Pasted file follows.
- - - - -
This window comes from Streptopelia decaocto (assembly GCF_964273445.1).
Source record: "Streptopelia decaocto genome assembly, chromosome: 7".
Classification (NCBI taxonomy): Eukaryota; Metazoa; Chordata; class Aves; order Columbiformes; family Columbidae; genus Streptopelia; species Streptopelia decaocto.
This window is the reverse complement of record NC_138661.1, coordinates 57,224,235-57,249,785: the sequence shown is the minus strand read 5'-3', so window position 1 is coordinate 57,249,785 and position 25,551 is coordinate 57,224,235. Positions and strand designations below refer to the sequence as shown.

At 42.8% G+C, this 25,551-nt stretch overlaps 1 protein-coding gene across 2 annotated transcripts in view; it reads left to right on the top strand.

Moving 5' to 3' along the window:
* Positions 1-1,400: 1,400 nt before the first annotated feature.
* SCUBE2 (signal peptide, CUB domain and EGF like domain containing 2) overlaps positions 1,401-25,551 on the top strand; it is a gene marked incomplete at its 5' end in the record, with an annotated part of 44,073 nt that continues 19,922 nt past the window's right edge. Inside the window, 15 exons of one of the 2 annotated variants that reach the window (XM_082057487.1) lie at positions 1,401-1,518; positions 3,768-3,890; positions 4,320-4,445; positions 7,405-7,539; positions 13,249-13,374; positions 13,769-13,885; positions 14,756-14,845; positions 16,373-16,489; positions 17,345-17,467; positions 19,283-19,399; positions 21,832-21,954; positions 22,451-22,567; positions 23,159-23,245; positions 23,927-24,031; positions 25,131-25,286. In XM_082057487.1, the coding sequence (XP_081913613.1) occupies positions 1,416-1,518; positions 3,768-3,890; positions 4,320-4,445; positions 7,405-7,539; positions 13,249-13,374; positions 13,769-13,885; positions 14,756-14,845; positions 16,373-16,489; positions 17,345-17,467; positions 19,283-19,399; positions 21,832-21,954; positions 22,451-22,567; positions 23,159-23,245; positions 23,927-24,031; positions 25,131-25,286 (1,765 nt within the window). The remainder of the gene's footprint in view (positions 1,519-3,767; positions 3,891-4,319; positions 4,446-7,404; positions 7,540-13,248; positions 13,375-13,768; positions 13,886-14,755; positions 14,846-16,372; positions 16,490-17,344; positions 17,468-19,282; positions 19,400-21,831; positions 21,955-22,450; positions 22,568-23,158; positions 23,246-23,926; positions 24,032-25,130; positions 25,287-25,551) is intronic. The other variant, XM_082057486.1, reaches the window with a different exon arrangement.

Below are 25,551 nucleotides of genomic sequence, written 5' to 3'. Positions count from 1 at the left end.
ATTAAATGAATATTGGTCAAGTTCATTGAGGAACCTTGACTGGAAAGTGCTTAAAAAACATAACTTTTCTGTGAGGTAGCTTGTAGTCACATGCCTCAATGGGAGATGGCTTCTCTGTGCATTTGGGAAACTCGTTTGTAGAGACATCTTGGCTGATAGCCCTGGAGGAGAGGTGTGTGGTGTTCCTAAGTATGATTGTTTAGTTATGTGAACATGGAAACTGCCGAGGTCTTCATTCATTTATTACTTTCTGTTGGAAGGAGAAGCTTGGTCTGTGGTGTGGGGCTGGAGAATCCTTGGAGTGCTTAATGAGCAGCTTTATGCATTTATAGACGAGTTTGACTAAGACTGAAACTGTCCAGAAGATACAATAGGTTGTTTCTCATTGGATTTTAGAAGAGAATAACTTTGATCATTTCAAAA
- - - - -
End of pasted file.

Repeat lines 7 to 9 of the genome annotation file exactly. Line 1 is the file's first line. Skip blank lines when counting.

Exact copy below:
* Positions 1-1,400: 1,400 nt before the first annotated feature.
* SCUBE2 (signal peptide, CUB domain and EGF like domain containing 2) overlaps positions 1,401-25,551 on the top strand; it is a gene marked incomplete at its 5' end in the record, with an annotated part of 44,073 nt that continues 19,922 nt past the window's right edge. Inside the window, 15 exons of one of the 2 annotated variants that reach the window (XM_082057487.1) lie at positions 1,401-1,518; positions 3,768-3,890; positions 4,320-4,445; positions 7,405-7,539; positions 13,249-13,374; positions 13,769-13,885; positions 14,756-14,845; positions 16,373-16,489; positions 17,345-17,467; positions 19,283-19,399; positions 21,832-21,954; positions 22,451-22,567; positions 23,159-23,245; positions 23,927-24,031; positions 25,131-25,286. In XM_082057487.1, the coding sequence (XP_081913613.1) occupies positions 1,416-1,518; positions 3,768-3,890; positions 4,320-4,445; positions 7,405-7,539; positions 13,249-13,374; positions 13,769-13,885; positions 14,756-14,845; positions 16,373-16,489; positions 17,345-17,467; positions 19,283-19,399; positions 21,832-21,954; positions 22,451-22,567; positions 23,159-23,245; positions 23,927-24,031; positions 25,131-25,286 (1,765 nt within the window). The remainder of the gene's footprint in view (positions 1,519-3,767; positions 3,891-4,319; positions 4,446-7,404; positions 7,540-13,248; positions 13,375-13,768; positions 13,886-14,755; positions 14,846-16,372; positions 16,490-17,344; positions 17,468-19,282; positions 19,400-21,831; positions 21,955-22,450; positions 22,568-23,158; positions 23,246-23,926; positions 24,032-25,130; positions 25,287-25,551) is intronic. The other variant, XM_082057486.1, reaches the window with a different exon arrangement.

Below are 25,551 nucleotides of genomic sequence, written 5' to 3'. Positions count from 1 at the left end.